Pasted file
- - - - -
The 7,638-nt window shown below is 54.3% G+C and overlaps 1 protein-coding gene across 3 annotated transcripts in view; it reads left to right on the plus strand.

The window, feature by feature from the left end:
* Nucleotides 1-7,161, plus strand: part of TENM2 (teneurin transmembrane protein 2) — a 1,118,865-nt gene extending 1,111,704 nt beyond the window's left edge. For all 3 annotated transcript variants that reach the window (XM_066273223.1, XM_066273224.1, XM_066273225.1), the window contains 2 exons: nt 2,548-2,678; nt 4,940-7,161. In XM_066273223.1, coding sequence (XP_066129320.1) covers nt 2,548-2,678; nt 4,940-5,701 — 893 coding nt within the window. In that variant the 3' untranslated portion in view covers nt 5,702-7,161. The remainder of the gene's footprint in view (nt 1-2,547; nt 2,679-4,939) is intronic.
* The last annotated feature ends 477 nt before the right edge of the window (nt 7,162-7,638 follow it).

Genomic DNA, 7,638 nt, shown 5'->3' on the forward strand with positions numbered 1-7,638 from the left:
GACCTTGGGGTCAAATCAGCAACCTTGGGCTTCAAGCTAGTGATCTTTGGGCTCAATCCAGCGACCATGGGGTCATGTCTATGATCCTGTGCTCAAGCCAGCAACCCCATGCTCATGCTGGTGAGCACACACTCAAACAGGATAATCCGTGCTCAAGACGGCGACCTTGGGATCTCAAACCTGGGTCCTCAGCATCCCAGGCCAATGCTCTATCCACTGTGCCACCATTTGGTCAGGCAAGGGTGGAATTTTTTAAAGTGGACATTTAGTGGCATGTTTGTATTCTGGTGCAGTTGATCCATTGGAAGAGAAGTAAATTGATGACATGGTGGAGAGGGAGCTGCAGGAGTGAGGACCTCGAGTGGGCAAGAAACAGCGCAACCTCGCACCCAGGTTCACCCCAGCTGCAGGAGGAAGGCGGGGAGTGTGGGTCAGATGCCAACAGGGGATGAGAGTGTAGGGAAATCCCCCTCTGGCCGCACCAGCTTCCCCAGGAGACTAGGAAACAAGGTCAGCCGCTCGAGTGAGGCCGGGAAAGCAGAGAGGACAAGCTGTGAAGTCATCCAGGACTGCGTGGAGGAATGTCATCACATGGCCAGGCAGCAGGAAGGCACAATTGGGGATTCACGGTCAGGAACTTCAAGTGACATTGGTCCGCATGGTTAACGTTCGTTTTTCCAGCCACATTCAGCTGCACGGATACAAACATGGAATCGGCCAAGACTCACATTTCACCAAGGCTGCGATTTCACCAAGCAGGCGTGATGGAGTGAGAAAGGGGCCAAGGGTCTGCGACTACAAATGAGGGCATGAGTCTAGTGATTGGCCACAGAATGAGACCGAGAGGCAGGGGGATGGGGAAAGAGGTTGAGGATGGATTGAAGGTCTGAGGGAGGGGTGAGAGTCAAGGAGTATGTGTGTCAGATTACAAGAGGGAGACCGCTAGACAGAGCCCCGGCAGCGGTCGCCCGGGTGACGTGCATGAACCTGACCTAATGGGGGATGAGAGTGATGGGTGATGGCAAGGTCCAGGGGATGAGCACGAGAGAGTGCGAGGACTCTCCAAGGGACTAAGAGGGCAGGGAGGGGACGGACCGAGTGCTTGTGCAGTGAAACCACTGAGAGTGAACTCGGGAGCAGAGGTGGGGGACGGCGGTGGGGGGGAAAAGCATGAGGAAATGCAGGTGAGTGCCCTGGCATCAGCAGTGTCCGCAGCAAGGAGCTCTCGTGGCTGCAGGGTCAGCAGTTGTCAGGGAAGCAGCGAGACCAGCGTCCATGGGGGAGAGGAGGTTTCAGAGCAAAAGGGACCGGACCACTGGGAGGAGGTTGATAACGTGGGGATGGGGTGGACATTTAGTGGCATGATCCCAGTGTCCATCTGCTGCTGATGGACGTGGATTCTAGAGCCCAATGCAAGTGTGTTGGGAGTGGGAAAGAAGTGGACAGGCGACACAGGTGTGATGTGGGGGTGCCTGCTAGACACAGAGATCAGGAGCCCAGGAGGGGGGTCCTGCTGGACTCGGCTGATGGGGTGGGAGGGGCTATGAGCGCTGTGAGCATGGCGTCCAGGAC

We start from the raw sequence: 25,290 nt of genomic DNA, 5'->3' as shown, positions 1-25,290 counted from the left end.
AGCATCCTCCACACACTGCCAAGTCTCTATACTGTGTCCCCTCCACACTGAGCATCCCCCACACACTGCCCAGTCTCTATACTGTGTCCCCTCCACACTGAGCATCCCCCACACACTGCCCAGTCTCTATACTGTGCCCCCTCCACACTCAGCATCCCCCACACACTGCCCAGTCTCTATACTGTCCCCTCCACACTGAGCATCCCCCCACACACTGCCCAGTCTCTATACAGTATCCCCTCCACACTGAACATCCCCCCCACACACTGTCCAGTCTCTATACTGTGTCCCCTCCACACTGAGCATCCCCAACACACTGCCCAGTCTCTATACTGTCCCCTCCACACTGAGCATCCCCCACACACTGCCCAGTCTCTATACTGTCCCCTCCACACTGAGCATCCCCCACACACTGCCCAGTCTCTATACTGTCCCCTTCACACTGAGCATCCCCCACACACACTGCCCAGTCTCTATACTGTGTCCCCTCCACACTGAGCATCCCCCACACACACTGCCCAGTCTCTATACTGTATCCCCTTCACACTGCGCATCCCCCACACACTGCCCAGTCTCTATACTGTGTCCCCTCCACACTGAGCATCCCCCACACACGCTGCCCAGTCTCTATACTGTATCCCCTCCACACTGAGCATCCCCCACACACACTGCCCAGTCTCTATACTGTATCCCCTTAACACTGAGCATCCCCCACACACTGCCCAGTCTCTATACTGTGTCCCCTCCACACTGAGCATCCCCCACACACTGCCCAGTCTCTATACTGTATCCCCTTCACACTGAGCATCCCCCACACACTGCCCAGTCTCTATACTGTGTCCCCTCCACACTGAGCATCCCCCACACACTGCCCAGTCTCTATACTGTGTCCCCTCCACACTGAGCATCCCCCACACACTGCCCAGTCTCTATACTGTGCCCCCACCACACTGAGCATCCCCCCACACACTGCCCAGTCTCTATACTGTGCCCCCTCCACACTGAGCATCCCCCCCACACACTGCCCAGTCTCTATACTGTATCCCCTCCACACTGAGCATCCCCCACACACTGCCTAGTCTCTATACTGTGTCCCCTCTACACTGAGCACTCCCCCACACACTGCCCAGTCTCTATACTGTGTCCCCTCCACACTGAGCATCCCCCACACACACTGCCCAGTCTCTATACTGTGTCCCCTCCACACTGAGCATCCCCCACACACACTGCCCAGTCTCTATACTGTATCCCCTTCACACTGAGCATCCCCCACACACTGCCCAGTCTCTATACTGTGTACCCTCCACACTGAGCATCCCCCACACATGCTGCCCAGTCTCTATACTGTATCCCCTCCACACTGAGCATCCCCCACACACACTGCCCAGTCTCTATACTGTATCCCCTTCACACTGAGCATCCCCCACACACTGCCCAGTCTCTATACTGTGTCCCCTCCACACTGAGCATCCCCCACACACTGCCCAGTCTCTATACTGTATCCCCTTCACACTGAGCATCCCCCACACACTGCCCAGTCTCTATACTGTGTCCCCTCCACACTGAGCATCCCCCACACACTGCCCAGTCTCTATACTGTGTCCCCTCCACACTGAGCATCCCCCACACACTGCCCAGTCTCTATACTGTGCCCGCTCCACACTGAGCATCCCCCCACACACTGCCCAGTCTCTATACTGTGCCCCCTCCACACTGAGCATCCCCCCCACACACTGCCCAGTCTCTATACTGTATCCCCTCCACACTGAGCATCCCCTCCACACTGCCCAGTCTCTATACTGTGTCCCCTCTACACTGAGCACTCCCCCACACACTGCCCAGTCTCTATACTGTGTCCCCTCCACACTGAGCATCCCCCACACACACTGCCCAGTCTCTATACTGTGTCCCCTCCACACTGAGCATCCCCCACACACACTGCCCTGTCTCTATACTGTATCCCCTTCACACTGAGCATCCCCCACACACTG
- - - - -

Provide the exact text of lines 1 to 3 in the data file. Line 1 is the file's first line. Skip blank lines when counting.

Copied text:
The 7,638-nt window shown below is 54.3% G+C and overlaps 1 protein-coding gene across 3 annotated transcripts in view; it reads left to right on the plus strand.

The window, feature by feature from the left end:
* Nucleotides 1-7,161, plus strand: part of TENM2 (teneurin transmembrane protein 2) — a 1,118,865-nt gene extending 1,111,704 nt beyond the window's left edge. For all 3 annotated transcript variants that reach the window (XM_066273223.1, XM_066273224.1, XM_066273225.1), the window contains 2 exons: nt 2,548-2,678; nt 4,940-7,161. In XM_066273223.1, coding sequence (XP_066129320.1) covers nt 2,548-2,678; nt 4,940-5,701 — 893 coding nt within the window. In that variant the 3' untranslated portion in view covers nt 5,702-7,161. The remainder of the gene's footprint in view (nt 1-2,547; nt 2,679-4,939) is intronic.